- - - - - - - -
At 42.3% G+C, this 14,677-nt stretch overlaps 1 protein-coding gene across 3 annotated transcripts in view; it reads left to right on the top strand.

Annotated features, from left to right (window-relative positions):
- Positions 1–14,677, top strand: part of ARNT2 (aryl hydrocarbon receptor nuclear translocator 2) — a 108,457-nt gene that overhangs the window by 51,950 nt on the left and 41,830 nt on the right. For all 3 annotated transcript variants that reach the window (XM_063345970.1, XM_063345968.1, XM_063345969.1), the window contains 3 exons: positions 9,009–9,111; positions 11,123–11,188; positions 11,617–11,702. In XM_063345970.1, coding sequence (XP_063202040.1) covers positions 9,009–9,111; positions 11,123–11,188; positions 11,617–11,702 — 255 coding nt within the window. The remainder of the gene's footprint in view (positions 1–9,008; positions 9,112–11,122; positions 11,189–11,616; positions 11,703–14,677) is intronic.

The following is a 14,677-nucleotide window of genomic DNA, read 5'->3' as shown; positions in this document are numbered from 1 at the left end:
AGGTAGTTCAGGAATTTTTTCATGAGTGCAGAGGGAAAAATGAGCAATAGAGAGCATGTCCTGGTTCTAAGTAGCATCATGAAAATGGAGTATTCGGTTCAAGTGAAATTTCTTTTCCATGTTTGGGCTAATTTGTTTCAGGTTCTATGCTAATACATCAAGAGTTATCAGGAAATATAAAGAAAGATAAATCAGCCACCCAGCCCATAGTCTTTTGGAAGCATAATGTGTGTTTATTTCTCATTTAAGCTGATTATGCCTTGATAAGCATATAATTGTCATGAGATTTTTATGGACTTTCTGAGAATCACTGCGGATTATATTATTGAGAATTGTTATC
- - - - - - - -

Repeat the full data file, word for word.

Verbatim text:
At 42.3% G+C, this 14,677-nt stretch overlaps 1 protein-coding gene across 3 annotated transcripts in view; it reads left to right on the top strand.

Annotated features, from left to right (window-relative positions):
- Positions 1–14,677, top strand: part of ARNT2 (aryl hydrocarbon receptor nuclear translocator 2) — a 108,457-nt gene that overhangs the window by 51,950 nt on the left and 41,830 nt on the right. For all 3 annotated transcript variants that reach the window (XM_063345970.1, XM_063345968.1, XM_063345969.1), the window contains 3 exons: positions 9,009–9,111; positions 11,123–11,188; positions 11,617–11,702. In XM_063345970.1, coding sequence (XP_063202040.1) covers positions 9,009–9,111; positions 11,123–11,188; positions 11,617–11,702 — 255 coding nt within the window. The remainder of the gene's footprint in view (positions 1–9,008; positions 9,112–11,122; positions 11,189–11,616; positions 11,703–14,677) is intronic.

The following is a 14,677-nucleotide window of genomic DNA, read 5'->3' as shown; positions in this document are numbered from 1 at the left end:
AGGTAGTTCAGGAATTTTTTCATGAGTGCAGAGGGAAAAATGAGCAATAGAGAGCATGTCCTGGTTCTAAGTAGCATCATGAAAATGGAGTATTCGGTTCAAGTGAAATTTCTTTTCCATGTTTGGGCTAATTTGTTTCAGGTTCTATGCTAATACATCAAGAGTTATCAGGAAATATAAAGAAAGATAAATCAGCCACCCAGCCCATAGTCTTTTGGAAGCATAATGTGTGTTTATTTCTCATTTAAGCTGATTATGCCTTGATAAGCATATAATTGTCATGAGATTTTTATGGACTTTCTGAGAATCACTGCGGATTATATTATTGAGAATTGTTATC